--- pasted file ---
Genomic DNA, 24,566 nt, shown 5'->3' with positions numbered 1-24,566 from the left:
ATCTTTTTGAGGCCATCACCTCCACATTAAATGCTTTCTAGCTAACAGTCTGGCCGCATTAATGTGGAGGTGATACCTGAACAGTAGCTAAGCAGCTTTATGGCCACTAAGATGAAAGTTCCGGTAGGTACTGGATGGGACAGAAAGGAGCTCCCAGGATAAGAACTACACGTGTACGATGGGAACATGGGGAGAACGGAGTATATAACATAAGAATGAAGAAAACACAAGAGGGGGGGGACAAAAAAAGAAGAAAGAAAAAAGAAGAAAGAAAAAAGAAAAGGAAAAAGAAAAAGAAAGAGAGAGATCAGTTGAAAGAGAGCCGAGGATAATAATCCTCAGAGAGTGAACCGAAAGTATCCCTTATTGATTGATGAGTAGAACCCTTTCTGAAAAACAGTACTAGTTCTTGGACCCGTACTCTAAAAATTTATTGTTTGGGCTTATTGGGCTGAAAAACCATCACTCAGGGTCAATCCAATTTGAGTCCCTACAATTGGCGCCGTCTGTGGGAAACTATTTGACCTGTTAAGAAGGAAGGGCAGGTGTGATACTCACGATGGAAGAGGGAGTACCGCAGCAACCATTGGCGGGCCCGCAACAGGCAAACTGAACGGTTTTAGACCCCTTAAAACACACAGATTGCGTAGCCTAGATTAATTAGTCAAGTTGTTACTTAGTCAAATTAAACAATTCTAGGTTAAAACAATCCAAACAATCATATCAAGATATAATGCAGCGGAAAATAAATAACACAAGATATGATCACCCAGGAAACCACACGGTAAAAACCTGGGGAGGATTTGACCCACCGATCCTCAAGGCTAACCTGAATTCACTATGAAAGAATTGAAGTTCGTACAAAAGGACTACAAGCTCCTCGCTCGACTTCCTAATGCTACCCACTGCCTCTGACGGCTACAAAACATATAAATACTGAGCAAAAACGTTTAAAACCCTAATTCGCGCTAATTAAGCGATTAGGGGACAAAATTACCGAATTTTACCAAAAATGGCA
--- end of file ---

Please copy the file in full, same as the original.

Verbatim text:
Genomic DNA, 24,566 nt, shown 5'->3' with positions numbered 1-24,566 from the left:
ATCTTTTTGAGGCCATCACCTCCACATTAAATGCTTTCTAGCTAACAGTCTGGCCGCATTAATGTGGAGGTGATACCTGAACAGTAGCTAAGCAGCTTTATGGCCACTAAGATGAAAGTTCCGGTAGGTACTGGATGGGACAGAAAGGAGCTCCCAGGATAAGAACTACACGTGTACGATGGGAACATGGGGAGAACGGAGTATATAACATAAGAATGAAGAAAACACAAGAGGGGGGGGACAAAAAAAGAAGAAAGAAAAAAGAAGAAAGAAAAAAGAAAAGGAAAAAGAAAAAGAAAGAGAGAGATCAGTTGAAAGAGAGCCGAGGATAATAATCCTCAGAGAGTGAACCGAAAGTATCCCTTATTGATTGATGAGTAGAACCCTTTCTGAAAAACAGTACTAGTTCTTGGACCCGTACTCTAAAAATTTATTGTTTGGGCTTATTGGGCTGAAAAACCATCACTCAGGGTCAATCCAATTTGAGTCCCTACAATTGGCGCCGTCTGTGGGAAACTATTTGACCTGTTAAGAAGGAAGGGCAGGTGTGATACTCACGATGGAAGAGGGAGTACCGCAGCAACCATTGGCGGGCCCGCAACAGGCAAACTGAACGGTTTTAGACCCCTTAAAACACACAGATTGCGTAGCCTAGATTAATTAGTCAAGTTGTTACTTAGTCAAATTAAACAATTCTAGGTTAAAACAATCCAAACAATCATATCAAGATATAATGCAGCGGAAAATAAATAACACAAGATATGATCACCCAGGAAACCACACGGTAAAAACCTGGGGAGGATTTGACCCACCGATCCTCAAGGCTAACCTGAATTCACTATGAAAGAATTGAAGTTCGTACAAAAGGACTACAAGCTCCTCGCTCGACTTCCTAATGCTACCCACTGCCTCTGACGGCTACAAAACATATAAATACTGAGCAAAAACGTTTAAAACCCTAATTCGCGCTAATTAAGCGATTAGGGGACAAAATTACCGAATTTTACCAAAAATGGCA